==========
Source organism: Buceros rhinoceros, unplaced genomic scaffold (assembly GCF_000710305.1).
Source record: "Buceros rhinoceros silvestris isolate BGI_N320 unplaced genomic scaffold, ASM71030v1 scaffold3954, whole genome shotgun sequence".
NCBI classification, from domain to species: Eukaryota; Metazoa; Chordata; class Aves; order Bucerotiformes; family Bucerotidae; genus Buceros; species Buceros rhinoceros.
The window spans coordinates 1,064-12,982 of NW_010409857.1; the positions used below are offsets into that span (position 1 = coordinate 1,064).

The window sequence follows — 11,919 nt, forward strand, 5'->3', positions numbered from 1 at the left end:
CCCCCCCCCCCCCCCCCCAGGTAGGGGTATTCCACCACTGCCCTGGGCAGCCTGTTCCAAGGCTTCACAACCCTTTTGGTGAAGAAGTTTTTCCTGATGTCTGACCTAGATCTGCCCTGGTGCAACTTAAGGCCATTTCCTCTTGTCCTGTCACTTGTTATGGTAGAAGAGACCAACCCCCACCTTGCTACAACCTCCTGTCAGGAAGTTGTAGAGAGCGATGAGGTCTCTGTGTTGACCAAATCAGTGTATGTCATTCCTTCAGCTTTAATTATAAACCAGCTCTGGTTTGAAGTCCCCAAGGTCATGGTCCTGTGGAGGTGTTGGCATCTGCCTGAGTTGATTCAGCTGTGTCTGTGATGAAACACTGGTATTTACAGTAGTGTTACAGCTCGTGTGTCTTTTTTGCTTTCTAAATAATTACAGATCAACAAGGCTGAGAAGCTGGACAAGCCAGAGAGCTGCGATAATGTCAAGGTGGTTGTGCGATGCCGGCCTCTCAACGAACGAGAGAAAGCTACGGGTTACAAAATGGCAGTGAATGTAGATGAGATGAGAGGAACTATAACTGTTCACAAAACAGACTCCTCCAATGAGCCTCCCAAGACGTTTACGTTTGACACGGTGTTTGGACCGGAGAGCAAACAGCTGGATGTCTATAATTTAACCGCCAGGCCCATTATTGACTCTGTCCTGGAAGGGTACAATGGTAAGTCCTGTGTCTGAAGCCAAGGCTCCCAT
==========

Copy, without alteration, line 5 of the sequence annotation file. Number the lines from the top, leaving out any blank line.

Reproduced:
The window sequence follows — 11,919 nt, forward strand, 5'->3', positions numbered from 1 at the left end: